Prioritizing Self-Care After Transplant
Last updated: March 2022
Undergoing a transplant is a difficult process for children and adults because each stage - from conditioning to stem cell infusion, and recovery - poses a different challenge. A common procedure for all transplant recipients, regardless of age, is chemotherapy and radiation which are essential parts of the conditioning regimen.
What is conditioning?
A conditioning regimen is one of several treatments used to prepare a patient for stem cell transplantation and is usually administered 5 to 10 days before transplant day (Day 0). The regimen includes chemotherapy, monoclonal antibody therapy, and radiation to the entire body.
The goal of conditioning is three-fold:
- Suppress the immune system so that the patient will not reject the new bone marrow;
- Make room in the bone marrow for the donor marrow stem cells to grow;
- Destroy any residual cancer cells.
According to the National Institute of Health (NIH), the intensity of conditioning regimens can vary substantially when selecting the optimal conditioning regimen for any given patient. Disease-related factors such as diagnosis, patient age, donor availability, and the presence of comorbid conditions need to be carefully considered before chemotherapy agents are administered because of their negative side effects.
Preparing for chemo and radiation therapy
In pictorial depictions of a patient undergoing chemotherapy, you often see hair loss and weight loss prominently highlighted. What you don't see is nausea, organ damage, possible infertility, cognitive issues, extreme fatigue, bruising, nail discoloration, swollen cuticles, hypopigmentation, and acne.
I started chemotherapy two weeks after IVF and my mantra at the time was "the journey of a thousand miles can be worthwhile if you take one step at a time." For me, that meant harnessing courage and willpower to keep moving forward because dwelling on hardships during that 6-month period meant looking backward; I just needed to focus on the road ahead.
Living with sickle cell for 32 years, I mastered the art of hiding pain and faking strength but full disclosure, for 80% of my transplant journey I felt like I was free-falling into a black hole. Ovarian stimulation and the egg retrieval process were brutal on my body and I had very little time to recover before the conditioning regimen started.
The morning I was scheduled to get my first dose of chemotherapy (Day -21), I stood in the shower and couldn't stop my hands from shaking. I didn't want my mom to know I was nervous because she has a heart condition and I wanted to protect her so I pretended to be okay. While the nurse was setting up the IV, I excused myself and called an aunt in London who is a seasoned pharmacist. She said a short prayer and reassured me that I would get through it.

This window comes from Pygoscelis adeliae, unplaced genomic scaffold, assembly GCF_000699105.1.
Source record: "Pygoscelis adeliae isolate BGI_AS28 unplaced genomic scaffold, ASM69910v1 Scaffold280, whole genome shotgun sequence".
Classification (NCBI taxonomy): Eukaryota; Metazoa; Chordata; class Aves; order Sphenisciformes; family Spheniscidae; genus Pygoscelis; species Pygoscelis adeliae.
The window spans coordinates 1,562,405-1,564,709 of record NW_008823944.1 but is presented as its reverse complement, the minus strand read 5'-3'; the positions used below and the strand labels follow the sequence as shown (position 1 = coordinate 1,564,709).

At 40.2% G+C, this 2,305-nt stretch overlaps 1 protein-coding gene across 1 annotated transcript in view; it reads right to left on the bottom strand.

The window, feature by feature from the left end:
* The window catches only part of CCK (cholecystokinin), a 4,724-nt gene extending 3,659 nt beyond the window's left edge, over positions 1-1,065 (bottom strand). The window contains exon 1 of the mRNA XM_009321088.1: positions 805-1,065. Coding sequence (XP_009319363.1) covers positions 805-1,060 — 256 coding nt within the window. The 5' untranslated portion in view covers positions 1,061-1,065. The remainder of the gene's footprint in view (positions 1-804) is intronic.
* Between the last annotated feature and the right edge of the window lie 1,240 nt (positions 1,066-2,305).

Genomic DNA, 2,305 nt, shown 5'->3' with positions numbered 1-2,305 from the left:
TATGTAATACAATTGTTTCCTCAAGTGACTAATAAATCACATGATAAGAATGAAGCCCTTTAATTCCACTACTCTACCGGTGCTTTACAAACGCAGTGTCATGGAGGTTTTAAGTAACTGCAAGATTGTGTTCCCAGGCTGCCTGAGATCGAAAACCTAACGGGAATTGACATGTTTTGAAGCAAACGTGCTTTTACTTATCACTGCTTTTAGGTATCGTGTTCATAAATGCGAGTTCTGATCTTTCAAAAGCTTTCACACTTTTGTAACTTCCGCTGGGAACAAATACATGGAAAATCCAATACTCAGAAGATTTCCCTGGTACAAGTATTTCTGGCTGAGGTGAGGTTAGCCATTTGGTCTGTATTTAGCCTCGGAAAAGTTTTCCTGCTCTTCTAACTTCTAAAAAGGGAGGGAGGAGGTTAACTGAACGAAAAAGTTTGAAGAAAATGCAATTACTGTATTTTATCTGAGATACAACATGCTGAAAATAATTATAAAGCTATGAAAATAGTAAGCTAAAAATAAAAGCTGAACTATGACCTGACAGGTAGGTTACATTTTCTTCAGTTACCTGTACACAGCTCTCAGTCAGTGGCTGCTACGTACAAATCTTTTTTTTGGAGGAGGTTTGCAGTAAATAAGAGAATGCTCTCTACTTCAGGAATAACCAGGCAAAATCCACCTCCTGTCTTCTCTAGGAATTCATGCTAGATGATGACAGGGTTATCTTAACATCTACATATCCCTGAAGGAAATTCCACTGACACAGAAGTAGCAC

My body didn't get through two days of outpatient chemotherapy before I was admitted to the transplant unit and placed on pentostatin, oral cyclophosphamide, alemtuzumab (Campath), rituximab, and a low dose of total body radiation (300 rads). The side effects I experienced were nausea, vomiting, loss of appetite, mouth sores, and dizziness but honestly speaking, that was a cakewalk.
Agony in the transplant unit
Campath, on the other hand, was an express train to the pits of hell. The bone-crushing pain, fever, chills, temperature spike, fatigue, tremors, and abdominal pain made me question my decision to participate in the clinical trial. Watching me in agony was hard on my parents so I respectfully asked them to leave. I no longer had the bandwidth to hold back my anguish, tears, pain, and screams. The alemtuzumab dosing was administered over the course of five days and at some point, I was ready to die so I made my nurse promise to tell my family how much I loved them. Those were extremely dark days!
Total-body irradiation is done with high-dose anticancer drugs to help the patient prepare for a stem cell transplant. The procedure suppresses the immune system, destroys the cells of the marrow, and makes room for new blood stem cells to grow. It takes approximately 30 to 45 minutes to administer and for adult patients, you are required to lay completely still for the duration of the procedure. I'd compare the process to an MRI scan without the repetitive tapping or thumping noise of the imaging machine.
The immediate side effects of radiation therapy for me were dry mouth, tiredness, skin darkening, sun sensitivity, dryness, and itching of the skin. Days later, my box braids started to fall out and I didn't want to wait for clumps of hair to fall because I looked like a frail black woman who stayed out in the sun for way too long. My eyes were yellow, my face was burnt, I lost 10lbs, and found the smell of food quite nauseating. That evening, we shaved my hair off and I chose not to look at a mirror because my self-esteem was going down a slippery slope.
When things fall apart, you have a strong desire to take back control so just like I had done with my nutritional habits, I got a little help from a friend. Dayo Lewis owns the online store Simply.Nisot that's dedicated to homemade skin and hair products for people of color. She customized my skincare regimen and introduced ingredients like shea butter, aloe vera, turmeric powder, and African black soap to my product mix, which actively saved my skin.
I take pride in being a girly girl and painting my own nails is therapeutic, so I covered my dark and brittle nails with polish.
Self-care practices before, during, and after transplantation are an integral part of a patient's recovery because you are practically rebuilding the body from the inside out.
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